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SSMU BoD discusses COVID-19 measures amid student concerns over SSMU inactivity

The Students’ Society of McGill University (SSMU) Board of Directors (BoD) convened on Jan. 6 with all directors present except the SSMU president, Darshan Daryanani, who has been on leave since at least Sept. 23. Directors heard vice-president (VP) University Affairs Claire Downie present a motion for SSMU to make an $8,000 purchase of respiratory N95 or KN95 masks which would be made available to students through SSMU. Details about the cost of each mask, and whether or not they will be free, is still to be decided amongst directors. Downie also introduced the idea of establishing a remote learning bursary for students in need of access to technology.

Surrounding this meeting was widespread student concern about SSMU’s inactivity regarding the president’s absence. In an email interview with The McGill Tribune, U3 Arts student Randall* said they believed SSMU’s inability to function as a support to students was due to the president’s absence from office.

“There are a lot of wonderful and talented people on the SSMU [Executive] this year, but they seem overburdened by the controversy surrounding the Society and the lack of a leading figure to help direct the organization’s efforts,” Randall wrote. 

In early November, The McGill Daily investigated the president’s absence, and VP Internal Affairs Sarah Paulin asked the paper to discontinue their inquiries on the matter and to stop contacting SSMU employees. Randall argued that this, coupled with the fact that the Society has not acted to instate a new president, has had a negative impact on other student societies. 

“SSMU’s inactivity over its recent controversies have forced the undergraduate societies to pick up their slack, for lack of a more polite way of putting it [….] Also, the lack of accountability [or] transparency is pretty frustrating, if not insulting at this point, to the students that SSMU claims to serve.”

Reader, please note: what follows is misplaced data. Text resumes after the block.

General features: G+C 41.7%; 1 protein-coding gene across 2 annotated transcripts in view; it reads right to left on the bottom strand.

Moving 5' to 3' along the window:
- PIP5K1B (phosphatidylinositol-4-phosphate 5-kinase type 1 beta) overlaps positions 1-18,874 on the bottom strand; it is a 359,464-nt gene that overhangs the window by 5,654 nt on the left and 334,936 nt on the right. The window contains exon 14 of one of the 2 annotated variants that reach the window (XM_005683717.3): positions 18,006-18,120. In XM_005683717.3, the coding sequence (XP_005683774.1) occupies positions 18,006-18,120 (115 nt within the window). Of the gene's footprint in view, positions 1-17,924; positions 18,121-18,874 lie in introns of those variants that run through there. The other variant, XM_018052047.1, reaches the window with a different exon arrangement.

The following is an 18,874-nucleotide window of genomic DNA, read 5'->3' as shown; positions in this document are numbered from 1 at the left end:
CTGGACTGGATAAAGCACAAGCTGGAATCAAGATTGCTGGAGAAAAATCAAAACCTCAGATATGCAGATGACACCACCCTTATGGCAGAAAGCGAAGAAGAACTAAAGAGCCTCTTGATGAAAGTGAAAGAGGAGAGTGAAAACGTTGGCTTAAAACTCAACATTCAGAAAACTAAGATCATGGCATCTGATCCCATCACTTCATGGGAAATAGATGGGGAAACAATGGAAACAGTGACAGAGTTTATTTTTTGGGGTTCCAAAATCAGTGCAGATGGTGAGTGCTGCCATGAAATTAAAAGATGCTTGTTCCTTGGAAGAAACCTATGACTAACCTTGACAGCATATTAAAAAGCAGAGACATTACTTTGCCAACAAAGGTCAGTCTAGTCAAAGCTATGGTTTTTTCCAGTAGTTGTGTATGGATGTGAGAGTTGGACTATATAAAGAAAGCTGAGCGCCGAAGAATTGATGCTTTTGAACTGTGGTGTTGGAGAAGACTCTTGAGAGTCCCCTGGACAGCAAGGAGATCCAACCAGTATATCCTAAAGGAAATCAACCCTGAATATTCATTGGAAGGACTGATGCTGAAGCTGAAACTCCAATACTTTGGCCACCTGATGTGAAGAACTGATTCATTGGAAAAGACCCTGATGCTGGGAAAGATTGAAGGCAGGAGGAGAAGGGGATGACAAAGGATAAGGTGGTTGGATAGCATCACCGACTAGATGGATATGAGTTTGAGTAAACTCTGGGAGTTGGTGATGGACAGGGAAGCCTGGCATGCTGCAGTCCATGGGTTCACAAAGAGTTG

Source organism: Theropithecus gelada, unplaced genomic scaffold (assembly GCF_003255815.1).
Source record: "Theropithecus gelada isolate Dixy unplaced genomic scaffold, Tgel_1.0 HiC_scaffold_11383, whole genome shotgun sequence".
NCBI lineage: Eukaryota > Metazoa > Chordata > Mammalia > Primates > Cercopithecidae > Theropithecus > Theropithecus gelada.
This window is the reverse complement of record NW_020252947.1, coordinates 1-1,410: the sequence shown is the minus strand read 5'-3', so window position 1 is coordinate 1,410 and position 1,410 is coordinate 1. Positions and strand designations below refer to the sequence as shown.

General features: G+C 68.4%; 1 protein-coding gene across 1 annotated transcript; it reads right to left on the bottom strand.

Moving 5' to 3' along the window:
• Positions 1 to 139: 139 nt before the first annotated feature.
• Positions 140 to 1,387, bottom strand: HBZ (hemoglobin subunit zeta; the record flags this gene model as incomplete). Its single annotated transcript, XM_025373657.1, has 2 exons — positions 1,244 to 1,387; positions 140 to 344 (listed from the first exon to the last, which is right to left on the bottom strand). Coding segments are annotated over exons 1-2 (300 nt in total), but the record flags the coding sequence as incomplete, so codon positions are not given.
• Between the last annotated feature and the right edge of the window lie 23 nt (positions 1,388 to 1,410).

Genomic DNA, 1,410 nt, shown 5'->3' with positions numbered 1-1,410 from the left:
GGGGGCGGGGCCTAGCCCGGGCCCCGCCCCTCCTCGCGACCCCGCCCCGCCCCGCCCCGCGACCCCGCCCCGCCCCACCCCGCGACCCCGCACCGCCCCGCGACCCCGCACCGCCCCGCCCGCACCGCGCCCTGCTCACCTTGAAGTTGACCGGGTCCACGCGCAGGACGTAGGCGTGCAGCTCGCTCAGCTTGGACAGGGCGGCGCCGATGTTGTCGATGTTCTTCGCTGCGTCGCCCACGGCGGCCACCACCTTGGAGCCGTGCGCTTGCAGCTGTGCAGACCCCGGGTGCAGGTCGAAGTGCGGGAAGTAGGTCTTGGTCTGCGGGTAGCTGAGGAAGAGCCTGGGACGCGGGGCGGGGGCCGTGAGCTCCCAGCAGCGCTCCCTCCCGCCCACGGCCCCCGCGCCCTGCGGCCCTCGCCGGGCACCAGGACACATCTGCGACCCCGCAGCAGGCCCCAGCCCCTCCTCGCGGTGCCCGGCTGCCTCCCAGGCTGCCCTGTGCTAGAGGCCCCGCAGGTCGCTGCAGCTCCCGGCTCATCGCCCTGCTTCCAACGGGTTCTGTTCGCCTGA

In response to student concerns about SSMU’s inaction, Downie stated that SSMU executives have been able to work effectively despite the president’s leave. Downie also claimed that there is work being done behind the scenes to aid students, such as discussions about bulk-ordering COVID-19 rapid antigen tests—an initiative they ultimately decided against. 

“The [SSMU] office opened back up on Monday, [Jan. 3],” Downie said in an interview with the Tribune. “There was a lot of work done over the break, but unfortunately a lot of it was just watching and waiting, because we don’t have answers from McGill.”

Yara Coussa, Legislative Council representative, showed support for Downie’s motion to make respiratory masks available for students to purchase in light of McGill’s current plan to return to in-person learning after Jan. 24. Coussa also suggested that SSMU cease buying respiratory masks if the student demand is not as high as expected.

Ultimately, the motion passed with six directors in favour and two directors against. Directors plan to discuss more details about the motion via email.

Moment of the meeting:

Downie asked speaker Alexandre Ashkir for a suspension of the Standing Rules for her motion on respiratory mask expenditures. During the ensuing debate, VP Finance Éric Sader argued the motion was being presented in a faulty manner with which he was not comfortable, and Sader stated he would rather flesh out the amount of masks they aim to buy rather than starting with a monetary amount. 

Soundbite:

“Everyone seems to know someone right now who doesn’t know where they got COVID […] and that anecdotally, whatever meaning anecdotal has, tells me that this is a good time to be proactive. If students are going to be going back into these crowded environments, […] it would be a good use of student money to help people access better safety equipment.”

— VP University Affairs Claire Downie on why McGill’s current distribution of surgical masks will, in her mind, not be sufficient for the return to classes after Jan. 24. 


*Randall’s name has been changed to preserve their anonymity.

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